Other 13-year-old boys want cash for their bar mitzvah. Adam Cohen asked for an oscilloscope. Shortly thereafter, he startled his parents by wandering into the living room with a home-built EKG machine taped to his chest. “They were a bit concerned that I was going to electrocute myself,” Cohen recalls, “but apart from that, they were supportive.”
Cohen, now a chemistry professor at Harvard, is still fascinated with electrical signals—in particular, with learning how they propagate in the brain. Researchers traditionally implant electrodes in order to measure neuronal activity, but that approach can Adam Cohen
Harvard Universityread only a few cells at a time. Cohen wanted to engineer entire neurons to glow when they fire. To do this, he turned to a protein that a microbe from the Dead Sea uses to convert sunlight into electrons. Maybe, he thought, it could work in reverse, turning an electrical impulse into a flash of light. One of his postdocs inserted the gene into a virus and infected cultured rat neurons to make them produce the protein. Late one night last year, their efforts paid off: Zapped with electrodes to induce a nerve impulse, the isolated brain cells blinked like tiny Christmas lights.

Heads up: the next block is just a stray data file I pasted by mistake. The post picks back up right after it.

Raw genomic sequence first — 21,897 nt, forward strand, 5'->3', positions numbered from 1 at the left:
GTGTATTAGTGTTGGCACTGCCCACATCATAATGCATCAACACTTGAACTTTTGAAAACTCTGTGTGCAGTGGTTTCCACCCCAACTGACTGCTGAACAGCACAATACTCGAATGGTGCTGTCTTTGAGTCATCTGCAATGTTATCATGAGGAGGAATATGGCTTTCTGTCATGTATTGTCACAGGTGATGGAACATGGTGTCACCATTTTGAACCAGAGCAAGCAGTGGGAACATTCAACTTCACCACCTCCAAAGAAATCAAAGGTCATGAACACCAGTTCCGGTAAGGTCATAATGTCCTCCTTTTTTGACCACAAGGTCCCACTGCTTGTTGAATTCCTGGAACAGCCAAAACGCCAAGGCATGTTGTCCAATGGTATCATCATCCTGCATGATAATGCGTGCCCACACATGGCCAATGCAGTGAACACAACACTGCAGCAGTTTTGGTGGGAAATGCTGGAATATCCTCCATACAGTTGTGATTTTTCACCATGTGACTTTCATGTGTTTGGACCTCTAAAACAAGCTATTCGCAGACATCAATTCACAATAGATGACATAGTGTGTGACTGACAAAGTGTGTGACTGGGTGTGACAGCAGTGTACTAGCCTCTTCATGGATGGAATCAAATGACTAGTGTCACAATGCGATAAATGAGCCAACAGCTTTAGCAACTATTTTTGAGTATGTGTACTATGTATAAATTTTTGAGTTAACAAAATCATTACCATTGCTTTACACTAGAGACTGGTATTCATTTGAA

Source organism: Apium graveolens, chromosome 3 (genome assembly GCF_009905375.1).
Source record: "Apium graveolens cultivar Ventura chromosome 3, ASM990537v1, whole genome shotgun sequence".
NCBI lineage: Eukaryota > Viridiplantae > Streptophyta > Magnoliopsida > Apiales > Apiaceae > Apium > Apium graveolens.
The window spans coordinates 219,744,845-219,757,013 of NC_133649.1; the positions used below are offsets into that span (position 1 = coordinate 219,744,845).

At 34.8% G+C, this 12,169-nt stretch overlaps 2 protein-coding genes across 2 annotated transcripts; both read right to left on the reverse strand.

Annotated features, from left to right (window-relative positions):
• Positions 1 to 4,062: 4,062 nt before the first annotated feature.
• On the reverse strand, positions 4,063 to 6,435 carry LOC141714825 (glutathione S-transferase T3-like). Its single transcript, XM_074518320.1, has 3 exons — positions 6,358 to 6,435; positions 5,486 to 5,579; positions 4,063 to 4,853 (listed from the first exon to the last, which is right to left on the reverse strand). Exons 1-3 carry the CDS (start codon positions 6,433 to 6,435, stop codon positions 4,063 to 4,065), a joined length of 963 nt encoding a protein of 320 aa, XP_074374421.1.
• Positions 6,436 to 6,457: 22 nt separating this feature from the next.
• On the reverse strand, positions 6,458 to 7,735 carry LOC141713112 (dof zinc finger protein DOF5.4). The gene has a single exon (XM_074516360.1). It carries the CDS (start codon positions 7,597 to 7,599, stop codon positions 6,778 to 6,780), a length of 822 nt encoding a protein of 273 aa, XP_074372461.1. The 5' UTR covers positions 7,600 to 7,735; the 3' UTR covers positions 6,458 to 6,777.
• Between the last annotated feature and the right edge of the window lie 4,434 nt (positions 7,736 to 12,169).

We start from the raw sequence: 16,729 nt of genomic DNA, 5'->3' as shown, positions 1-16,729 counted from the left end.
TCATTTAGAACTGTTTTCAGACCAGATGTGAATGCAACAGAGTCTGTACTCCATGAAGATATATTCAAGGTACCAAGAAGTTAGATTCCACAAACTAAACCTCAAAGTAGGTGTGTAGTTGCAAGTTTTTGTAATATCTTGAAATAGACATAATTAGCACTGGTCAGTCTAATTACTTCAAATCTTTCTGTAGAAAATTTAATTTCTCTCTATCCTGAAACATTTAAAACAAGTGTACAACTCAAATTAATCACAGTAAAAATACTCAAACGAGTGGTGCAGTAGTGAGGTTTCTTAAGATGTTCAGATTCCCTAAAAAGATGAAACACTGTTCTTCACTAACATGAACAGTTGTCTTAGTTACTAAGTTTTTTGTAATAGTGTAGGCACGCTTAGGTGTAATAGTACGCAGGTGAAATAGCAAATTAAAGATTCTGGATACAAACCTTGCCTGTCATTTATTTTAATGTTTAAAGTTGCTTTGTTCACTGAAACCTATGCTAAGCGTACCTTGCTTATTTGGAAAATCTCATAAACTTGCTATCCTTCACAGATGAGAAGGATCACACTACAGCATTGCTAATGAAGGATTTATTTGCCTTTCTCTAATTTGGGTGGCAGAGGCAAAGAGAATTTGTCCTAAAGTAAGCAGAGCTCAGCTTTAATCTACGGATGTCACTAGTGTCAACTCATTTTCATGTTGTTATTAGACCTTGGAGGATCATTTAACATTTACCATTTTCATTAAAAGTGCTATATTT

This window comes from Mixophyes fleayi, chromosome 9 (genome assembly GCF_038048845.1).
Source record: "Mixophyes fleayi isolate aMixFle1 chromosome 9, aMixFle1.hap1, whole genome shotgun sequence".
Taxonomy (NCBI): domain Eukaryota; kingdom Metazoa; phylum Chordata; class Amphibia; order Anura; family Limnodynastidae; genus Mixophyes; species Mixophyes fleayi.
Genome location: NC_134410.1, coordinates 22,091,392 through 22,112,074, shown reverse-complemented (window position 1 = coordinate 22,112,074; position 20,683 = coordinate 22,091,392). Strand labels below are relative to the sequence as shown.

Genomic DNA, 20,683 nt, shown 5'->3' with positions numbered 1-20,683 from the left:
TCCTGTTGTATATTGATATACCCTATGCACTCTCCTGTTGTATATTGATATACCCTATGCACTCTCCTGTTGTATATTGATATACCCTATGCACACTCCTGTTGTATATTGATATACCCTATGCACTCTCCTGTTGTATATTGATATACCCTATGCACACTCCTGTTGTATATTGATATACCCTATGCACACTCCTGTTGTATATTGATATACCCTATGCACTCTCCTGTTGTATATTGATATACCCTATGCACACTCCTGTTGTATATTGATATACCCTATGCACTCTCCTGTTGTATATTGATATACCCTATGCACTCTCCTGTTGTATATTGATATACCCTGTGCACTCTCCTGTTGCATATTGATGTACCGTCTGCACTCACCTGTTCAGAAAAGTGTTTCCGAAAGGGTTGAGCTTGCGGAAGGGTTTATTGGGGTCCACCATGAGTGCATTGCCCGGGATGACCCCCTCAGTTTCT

Once Cohen strengthens the protein’s signal, so that it works in bigger clusters of cells, neuroscientists will be able to use the technique to study complex neural circuits and test how various pharmaceuticals affect the brain. But Cohen—who’s kept a running list of project ideas since he was 10—hopes to address other problems as well. “If I can contribute to our energy supply or regulation of the environment, that would be great,” he says. “I have some crackpot schemes.”
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